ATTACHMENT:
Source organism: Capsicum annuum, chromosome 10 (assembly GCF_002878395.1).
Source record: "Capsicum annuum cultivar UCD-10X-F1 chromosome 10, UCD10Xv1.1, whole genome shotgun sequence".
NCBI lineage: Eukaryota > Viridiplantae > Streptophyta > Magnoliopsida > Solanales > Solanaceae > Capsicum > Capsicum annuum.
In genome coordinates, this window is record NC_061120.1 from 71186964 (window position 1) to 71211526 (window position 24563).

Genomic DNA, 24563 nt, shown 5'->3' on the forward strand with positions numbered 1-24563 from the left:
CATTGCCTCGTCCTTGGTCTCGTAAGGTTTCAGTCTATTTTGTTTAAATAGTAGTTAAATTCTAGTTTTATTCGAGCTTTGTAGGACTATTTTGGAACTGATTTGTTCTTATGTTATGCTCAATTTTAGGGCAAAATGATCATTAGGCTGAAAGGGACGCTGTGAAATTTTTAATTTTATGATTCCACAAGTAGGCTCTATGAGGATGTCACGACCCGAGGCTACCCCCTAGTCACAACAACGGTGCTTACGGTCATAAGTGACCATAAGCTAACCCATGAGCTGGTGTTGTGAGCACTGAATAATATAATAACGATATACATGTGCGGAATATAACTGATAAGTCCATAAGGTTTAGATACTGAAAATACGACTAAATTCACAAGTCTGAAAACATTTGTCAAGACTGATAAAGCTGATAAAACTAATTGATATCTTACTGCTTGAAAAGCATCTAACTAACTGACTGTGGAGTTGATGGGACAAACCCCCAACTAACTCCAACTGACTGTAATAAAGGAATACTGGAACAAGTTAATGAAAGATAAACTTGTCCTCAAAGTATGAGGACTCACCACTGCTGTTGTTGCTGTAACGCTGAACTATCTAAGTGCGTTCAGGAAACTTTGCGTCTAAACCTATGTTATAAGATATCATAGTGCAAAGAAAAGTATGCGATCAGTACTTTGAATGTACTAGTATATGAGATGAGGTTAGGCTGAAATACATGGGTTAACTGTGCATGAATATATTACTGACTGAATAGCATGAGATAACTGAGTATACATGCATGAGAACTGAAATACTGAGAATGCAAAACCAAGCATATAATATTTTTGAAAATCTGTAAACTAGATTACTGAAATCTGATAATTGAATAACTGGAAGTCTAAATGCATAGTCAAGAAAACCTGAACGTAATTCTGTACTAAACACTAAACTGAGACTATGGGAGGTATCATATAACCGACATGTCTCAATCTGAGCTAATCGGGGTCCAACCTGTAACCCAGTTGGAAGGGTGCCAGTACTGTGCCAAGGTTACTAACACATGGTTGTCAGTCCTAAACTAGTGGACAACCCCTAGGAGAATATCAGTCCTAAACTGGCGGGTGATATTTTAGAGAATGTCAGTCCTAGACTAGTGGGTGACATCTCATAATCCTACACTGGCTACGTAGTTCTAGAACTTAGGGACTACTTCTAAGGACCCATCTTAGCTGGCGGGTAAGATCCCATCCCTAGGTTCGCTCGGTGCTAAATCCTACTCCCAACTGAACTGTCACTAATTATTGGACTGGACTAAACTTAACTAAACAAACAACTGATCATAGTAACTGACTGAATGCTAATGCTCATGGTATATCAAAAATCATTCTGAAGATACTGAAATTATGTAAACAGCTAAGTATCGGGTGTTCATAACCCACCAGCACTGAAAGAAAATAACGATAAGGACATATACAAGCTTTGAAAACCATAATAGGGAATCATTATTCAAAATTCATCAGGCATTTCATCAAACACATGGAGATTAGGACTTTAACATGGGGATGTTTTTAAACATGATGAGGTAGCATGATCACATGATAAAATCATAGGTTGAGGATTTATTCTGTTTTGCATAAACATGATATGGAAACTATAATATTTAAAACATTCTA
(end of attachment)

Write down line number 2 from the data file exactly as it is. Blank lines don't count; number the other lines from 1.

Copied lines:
Source record: "Capsicum annuum cultivar UCD-10X-F1 chromosome 10, UCD10Xv1.1, whole genome shotgun sequence".